Designing Net-Zero Buildings with EnergyPlus
Use Energy Modeling to Evaluate and
By Philip Luo, Architect, LEED AP
Updated February 9, 2011 to include ground source heat pump HVAC system and equipment plug loads.
FIGURE A. ALPHABETICAL CITY ENERGY MODEL
Sometimes it can be difficult for Architects to participate in the design
of low energy buildings. During the integrated design process, Architects
can speak qualitatively about their ideas but cannot present quantitative
data to support their arguments. Therefore, it is easy for them to abdicate
leadership of the design to mechanical engineers, who are armed with a
myriad of tools to support their ideas.
2.0 Layout & Baseline Energy Usage
Building configuration and orientation are strategies that architects historically have employed to increase the energy efficiency of buildings. Energyplus (E+) allows architects to establish and compare the baseline energy usage of different building configurations using the same building material and construction. Figure A shows nine building layouts inspired by Steven Holl's pamphlet Alphabetical City4. All the buildings were designed with the same envelope construction: metal panel walls, green tinted insulated windows, and single-ply roof with R-15 insulation. The selected site for this study was San Francisco, CA.
FIGURE B. BASELINE COMPARISON OF TYPES "O" AND "I'
With no sustainable strategy employed, the most energy efficient layout
is type 'O' (BO), the large floor plate rectangular building, with an
annual energy performance of 273 MJ/m2 (mega joules per meters squared).
The small perimeter to floor area ratio makes it an efficient building
to heat and cool with a traditional HVAC system. Conversely, type '.'
(square tower) with a high perimeter to floor ratio has the worst annual
energy performance at 371 Mega Joules per square meter (MJ/m2). With its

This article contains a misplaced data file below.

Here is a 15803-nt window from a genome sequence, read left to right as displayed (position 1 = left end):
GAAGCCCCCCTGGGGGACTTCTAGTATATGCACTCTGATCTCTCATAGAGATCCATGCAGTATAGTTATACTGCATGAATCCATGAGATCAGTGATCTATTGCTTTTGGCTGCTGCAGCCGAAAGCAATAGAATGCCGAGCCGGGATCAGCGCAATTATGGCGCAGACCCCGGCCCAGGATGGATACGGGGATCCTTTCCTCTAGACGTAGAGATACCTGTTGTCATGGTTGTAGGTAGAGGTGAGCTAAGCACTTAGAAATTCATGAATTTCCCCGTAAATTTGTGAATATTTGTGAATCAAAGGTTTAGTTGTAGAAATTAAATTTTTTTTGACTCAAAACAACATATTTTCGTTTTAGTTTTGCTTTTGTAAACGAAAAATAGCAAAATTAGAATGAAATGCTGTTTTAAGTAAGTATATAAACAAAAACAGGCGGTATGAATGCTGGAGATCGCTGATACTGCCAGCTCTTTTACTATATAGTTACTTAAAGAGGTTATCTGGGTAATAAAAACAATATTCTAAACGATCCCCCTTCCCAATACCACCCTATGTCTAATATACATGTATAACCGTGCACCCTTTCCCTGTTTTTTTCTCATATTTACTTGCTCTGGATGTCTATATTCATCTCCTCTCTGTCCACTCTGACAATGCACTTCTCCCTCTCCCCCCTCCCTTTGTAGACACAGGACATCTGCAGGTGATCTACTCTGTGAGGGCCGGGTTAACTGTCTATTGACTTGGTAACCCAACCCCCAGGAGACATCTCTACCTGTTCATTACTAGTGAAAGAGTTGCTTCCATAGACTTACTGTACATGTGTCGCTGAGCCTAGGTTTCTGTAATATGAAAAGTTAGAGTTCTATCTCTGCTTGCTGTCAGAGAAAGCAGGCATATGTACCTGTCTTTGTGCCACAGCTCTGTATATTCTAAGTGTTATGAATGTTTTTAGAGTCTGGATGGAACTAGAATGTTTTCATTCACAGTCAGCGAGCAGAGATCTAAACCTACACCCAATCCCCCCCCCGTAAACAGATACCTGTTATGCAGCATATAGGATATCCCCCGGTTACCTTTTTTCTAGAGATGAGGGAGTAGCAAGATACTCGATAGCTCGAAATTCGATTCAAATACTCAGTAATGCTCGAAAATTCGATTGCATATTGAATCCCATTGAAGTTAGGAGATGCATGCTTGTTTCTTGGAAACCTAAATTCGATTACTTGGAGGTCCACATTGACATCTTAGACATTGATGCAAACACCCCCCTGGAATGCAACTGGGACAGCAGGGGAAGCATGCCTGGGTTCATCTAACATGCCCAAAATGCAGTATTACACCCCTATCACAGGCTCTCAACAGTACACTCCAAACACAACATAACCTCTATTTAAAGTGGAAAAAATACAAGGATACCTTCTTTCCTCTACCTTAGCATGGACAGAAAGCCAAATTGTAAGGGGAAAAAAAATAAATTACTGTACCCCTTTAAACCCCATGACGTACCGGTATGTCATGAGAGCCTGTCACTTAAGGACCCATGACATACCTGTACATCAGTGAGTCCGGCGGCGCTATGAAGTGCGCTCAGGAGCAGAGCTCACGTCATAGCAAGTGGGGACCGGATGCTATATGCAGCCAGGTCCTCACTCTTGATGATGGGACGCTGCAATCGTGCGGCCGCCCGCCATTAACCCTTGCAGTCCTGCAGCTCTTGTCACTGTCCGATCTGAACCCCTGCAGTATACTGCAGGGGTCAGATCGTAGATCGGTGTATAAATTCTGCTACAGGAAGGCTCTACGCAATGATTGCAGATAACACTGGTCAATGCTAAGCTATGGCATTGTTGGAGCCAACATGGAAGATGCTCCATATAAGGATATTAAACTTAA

limited access to natural light, type 'O' is not an ideal building type
to use with many sustainable strategies. Although the type 'I' bar building
(BI) does not appear to be energy efficient in this initial study, it
does possess qualities that enable it to benefit from sustainable strategies
such as access to natural light and a large South elevation that can employ
solar shading to control heat gain. Therefore, this study will focus on
the bar building as the baseline building type to compare the benefits
of various sustainable strategies.
TABLE B. BASELINE ENERGY USAGE
3.0 Solar Shading
In warm and temperate climates, shading is an effective strategy for reducing energy usage. EnergyPlus can help a designer calculate the most effective sunshade configuration. This study uses as its baseline model a building with standard office glazing: ribbon windows with 30" sill height and 9' head height all around the building. Exterior windows used in the model are double glazed insulated windows with 6mm green tinted glass (SHGC= .049) and 13mm argon filled air space.
FIGURE C. ENERGYPLUS MODEL OF TYPE 'I' BUILDING WITH SUNSHADES
TABLE C. ENERGY USAGE OF VARIOUS SHADING STRATEGIES
Table C compares the E+ results of three shading strategies to the baseline building (BI). Model (C1) utilizes only 30" deep sunshades along its South elevation. Shading the South elevation improves the building's energy efficiency by 13%. Model (C2) and (C3) illustrate two different strategies for shading the East and West elevations. Horizontal sun shades are only partially effective when used on the East & West elevations. The low sun angles of the morning and late afternoon sun make it all but impossible for horizontal shading devices to block out heat gain and glare. Model (C2) employs 30" deep sunshades on the East & West elevations and model (C3) uses no sunshades but reduces the size of East & West windows by 50%. In this study, reducing East & West window size (C3) outperforms sunshades. Overall, this study shows that an effective shading strategy can improve energy performance by 15%.